She was the perfect dog. I was lucky enough to see her live well beyond her 15th birthday. This means I got to treat her through a lengthy stint as a geriatric with many of its typical trappings, including canine cognitive dysfunction, chronic vestibular disease, severe osteoarthritis, hearing loss, etc.
When I started to notice that every old, dying dog started to look a lot like Tika, I realized I’d have to hone my coping skills in advance of her loss. I’ll admit, it was a little extreme and potentially unhealthy. So I developed a few strategies to make it all a little more bearable. Here’s a list of those that seemed to help the most, in (mostly) chronological order:
No. 1. Commissioning a portrait of her: When she turned 10, I had her portrait painted by a local artist and hung it in a prominent location. Not sure why this helped, but it was both celebratory and sweet.
No. 2. Tattooing her name on my wrist: In advance of her 14th birthday, I traveled to India and had her name indelibly etched on my skin. Plenty of veterinary pros I know swear by this memento, I just advanced it a bit… to help prepare myself, I guess.
No. 3. Celebrating her birthdays in style: When you know each might be her last, you do it up! Her 15th birthday was especially festive. At that point in their lives, the food orders start to get smaller. Any day might be their last. Why not live in the moment?
No. 4. Using her as an example for all my geriatric patients: I videoed all of her ailments and shared these with my clients whose pets were suffering similar circumstances. I’d even parade her into an exam room to show off her arthritis, nystagmus, head tilt, root canal … whatever relevant clinical detail the moment called for.
No. 5. Revising my quality of life (QOL) scale to include more details: Have you ever felt the QOL scale too limited? I did. So I fleshed it out to include more specifics. After all, clients willing to quantify their pets’ quality of life are always willing to answer more questions. They’re grateful for anything that will help them make up their grasping, tortured minds. I know it helped mine.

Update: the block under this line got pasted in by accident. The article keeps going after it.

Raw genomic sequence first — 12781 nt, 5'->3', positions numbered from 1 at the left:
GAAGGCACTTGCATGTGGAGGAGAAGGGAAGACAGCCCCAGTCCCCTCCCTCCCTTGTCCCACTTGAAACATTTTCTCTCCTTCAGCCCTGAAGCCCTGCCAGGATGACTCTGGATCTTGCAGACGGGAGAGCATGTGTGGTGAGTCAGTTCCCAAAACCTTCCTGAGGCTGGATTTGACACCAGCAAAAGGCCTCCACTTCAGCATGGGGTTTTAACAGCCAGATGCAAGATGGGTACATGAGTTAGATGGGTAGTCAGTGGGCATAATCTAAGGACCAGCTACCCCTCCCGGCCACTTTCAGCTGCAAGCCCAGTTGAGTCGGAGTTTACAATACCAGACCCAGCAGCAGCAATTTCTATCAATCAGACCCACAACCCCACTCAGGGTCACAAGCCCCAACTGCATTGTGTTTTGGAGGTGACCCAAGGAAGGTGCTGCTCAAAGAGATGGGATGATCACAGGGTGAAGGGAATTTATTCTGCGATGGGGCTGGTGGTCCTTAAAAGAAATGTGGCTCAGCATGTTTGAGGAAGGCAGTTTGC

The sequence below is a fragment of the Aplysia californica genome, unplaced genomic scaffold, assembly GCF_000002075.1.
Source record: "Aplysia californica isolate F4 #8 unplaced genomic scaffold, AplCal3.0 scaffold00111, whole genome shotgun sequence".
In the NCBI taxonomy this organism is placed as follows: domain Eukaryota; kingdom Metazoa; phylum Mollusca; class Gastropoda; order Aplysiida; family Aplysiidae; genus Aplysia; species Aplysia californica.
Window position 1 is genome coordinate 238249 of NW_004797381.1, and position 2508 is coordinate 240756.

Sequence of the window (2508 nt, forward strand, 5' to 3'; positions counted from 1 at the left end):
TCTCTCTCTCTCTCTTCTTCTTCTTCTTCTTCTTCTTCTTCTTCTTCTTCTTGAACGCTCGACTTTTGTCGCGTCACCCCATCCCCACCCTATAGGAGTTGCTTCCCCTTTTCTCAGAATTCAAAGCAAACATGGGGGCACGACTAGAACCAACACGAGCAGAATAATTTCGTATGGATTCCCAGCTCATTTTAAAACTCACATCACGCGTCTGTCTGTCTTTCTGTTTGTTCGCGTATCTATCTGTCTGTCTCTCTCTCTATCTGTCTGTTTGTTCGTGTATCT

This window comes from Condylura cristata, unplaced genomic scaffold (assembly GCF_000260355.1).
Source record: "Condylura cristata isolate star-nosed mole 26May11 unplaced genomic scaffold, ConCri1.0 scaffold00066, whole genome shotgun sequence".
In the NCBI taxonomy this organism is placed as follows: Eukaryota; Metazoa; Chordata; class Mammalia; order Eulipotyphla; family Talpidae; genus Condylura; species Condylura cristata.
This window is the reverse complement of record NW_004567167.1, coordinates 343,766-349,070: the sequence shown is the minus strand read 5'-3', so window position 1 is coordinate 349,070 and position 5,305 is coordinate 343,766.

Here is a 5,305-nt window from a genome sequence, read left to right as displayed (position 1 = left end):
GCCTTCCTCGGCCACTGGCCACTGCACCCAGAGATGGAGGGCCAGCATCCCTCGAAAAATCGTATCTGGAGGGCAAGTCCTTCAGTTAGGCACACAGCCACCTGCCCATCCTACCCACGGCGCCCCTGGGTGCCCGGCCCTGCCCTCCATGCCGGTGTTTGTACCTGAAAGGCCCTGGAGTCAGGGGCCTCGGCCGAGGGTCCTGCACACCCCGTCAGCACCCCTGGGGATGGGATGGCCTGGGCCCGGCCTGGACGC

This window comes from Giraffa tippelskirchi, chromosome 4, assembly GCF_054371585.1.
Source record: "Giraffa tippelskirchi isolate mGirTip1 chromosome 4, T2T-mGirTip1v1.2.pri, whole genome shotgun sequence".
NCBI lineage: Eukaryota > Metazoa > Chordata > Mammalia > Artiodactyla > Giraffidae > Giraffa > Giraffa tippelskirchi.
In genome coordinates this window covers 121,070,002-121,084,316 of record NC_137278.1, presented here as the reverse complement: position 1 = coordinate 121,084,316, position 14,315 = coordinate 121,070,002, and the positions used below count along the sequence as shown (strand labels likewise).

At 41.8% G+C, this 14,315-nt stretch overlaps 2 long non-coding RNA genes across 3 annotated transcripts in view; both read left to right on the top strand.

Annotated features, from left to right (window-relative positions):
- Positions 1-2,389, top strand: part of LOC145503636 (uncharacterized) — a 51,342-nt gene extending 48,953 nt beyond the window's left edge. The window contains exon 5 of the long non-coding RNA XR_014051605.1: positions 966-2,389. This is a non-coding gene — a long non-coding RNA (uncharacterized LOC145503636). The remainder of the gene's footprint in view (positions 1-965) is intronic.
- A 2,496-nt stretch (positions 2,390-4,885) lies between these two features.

No. 6. Casting her nose print in silver: On Etsy I found artists designing all manner of memento moris. A silver nose print pendant was just my speed. I also thought long and hard about collecting bags and bags of Furminated malinois haircoat after coming across a fiber artist specializing in spinning dog hair into yarn (I’m a knitter). Thankfully, I decided against this approach, figuring I’d eventually come to regret a scratchy garment.
No. 7. Developing a geriatric package for my patients: In her memory, I put together an annual geriatric package, adding a UA, abdominal ultrasound, and chest rads to our routine yearly bloodwork (which already includes a T4 and an SDMA).
No. 8. Seeing a therapist: Most importantly, I made sure to keep all my therapy appointments and never failed to raise the issue of pre-emptive grief whenever it threatened to overwhelm any enjoyment of our day-to-day relationship.
Taking these active steps to address the massive “time bomb” living in my home and accompanying me to work every day made being a veterinarian an asset when it could have been a liability. Moreover, it made being a geriatric pet’s person as rewarding an experience as any I’d ever experienced before. I’m pretty sure it did the same for her. What more can you ask for?
Patty Khuly, VMD, MBA, owns a small animal practice in Miami and is a passionate blogger at drpattykhuly.com. Columnists’ opinions do not necessarily reflect those of Veterinary Practice News.